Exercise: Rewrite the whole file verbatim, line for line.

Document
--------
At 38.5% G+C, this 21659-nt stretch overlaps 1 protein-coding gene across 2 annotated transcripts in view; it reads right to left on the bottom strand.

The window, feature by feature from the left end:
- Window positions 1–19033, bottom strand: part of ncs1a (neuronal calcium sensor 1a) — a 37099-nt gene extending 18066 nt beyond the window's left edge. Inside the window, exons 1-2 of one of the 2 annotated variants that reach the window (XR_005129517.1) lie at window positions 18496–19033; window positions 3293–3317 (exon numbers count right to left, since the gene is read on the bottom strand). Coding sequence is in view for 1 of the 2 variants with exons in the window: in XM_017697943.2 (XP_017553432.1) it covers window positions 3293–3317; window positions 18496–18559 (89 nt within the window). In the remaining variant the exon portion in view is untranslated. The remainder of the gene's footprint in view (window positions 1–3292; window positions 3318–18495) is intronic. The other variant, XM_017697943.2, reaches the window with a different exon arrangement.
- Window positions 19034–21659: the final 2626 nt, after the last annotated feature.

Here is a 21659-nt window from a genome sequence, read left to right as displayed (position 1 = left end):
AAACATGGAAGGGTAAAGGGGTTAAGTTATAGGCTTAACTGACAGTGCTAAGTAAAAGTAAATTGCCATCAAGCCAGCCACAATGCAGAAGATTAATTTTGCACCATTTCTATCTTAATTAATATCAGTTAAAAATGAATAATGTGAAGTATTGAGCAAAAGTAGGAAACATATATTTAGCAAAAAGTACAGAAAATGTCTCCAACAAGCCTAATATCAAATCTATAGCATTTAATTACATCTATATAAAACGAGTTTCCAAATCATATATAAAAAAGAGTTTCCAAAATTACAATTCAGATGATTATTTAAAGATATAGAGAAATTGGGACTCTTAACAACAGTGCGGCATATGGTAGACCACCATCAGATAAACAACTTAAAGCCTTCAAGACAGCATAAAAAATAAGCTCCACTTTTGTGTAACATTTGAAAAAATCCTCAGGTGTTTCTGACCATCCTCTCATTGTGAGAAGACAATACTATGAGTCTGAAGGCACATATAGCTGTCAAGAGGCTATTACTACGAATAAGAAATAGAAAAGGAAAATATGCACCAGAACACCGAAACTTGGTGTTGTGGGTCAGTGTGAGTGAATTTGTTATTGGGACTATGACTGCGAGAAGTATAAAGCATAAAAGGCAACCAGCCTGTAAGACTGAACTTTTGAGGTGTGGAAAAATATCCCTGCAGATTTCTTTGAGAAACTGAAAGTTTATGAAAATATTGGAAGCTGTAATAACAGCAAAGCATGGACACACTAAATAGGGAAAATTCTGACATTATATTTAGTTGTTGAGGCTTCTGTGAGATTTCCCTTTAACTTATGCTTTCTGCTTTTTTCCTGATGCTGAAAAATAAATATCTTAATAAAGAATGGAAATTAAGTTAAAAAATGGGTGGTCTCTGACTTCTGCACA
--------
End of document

At 38.5% G+C, this 21659-nt stretch overlaps 1 protein-coding gene across 2 annotated transcripts in view; it reads right to left on the bottom strand.

The window, feature by feature from the left end:
- Window positions 1–19033, bottom strand: part of ncs1a (neuronal calcium sensor 1a) — a 37099-nt gene extending 18066 nt beyond the window's left edge. Inside the window, exons 1-2 of one of the 2 annotated variants that reach the window (XR_005129517.1) lie at window positions 18496–19033; window positions 3293–3317 (exon numbers count right to left, since the gene is read on the bottom strand). Coding sequence is in view for 1 of the 2 variants with exons in the window: in XM_017697943.2 (XP_017553432.1) it covers window positions 3293–3317; window positions 18496–18559 (89 nt within the window). In the remaining variant the exon portion in view is untranslated. The remainder of the gene's footprint in view (window positions 1–3292; window positions 3318–18495) is intronic. The other variant, XM_017697943.2, reaches the window with a different exon arrangement.
- Window positions 19034–21659: the final 2626 nt, after the last annotated feature.

Here is a 21659-nt window from a genome sequence, read left to right as displayed (position 1 = left end):
AAACATGGAAGGGTAAAGGGGTTAAGTTATAGGCTTAACTGACAGTGCTAAGTAAAAGTAAATTGCCATCAAGCCAGCCACAATGCAGAAGATTAATTTTGCACCATTTCTATCTTAATTAATATCAGTTAAAAATGAATAATGTGAAGTATTGAGCAAAAGTAGGAAACATATATTTAGCAAAAAGTACAGAAAATGTCTCCAACAAGCCTAATATCAAATCTATAGCATTTAATTACATCTATATAAAACGAGTTTCCAAATCATATATAAAAAAGAGTTTCCAAAATTACAATTCAGATGATTATTTAAAGATATAGAGAAATTGGGACTCTTAACAACAGTGCGGCATATGGTAGACCACCATCAGATAAACAACTTAAAGCCTTCAAGACAGCATAAAAAATAAGCTCCACTTTTGTGTAACATTTGAAAAAATCCTCAGGTGTTTCTGACCATCCTCTCATTGTGAGAAGACAATACTATGAGTCTGAAGGCACATATAGCTGTCAAGAGGCTATTACTACGAATAAGAAATAGAAAAGGAAAATATGCACCAGAACACCGAAACTTGGTGTTGTGGGTCAGTGTGAGTGAATTTGTTATTGGGACTATGACTGCGAGAAGTATAAAGCATAAAAGGCAACCAGCCTGTAAGACTGAACTTTTGAGGTGTGGAAAAATATCCCTGCAGATTTCTTTGAGAAACTGAAAGTTTATGAAAATATTGGAAGCTGTAATAACAGCAAAGCATGGACACACTAAATAGGGAAAATTCTGACATTATATTTAGTTGTTGAGGCTTCTGTGAGATTTCCCTTTAACTTATGCTTTCTGCTTTTTTCCTGATGCTGAAAAATAAATATCTTAATAAAGAATGGAAATTAAGTTAAAAAATGGGTGGTCTCTGACTTCTGCACA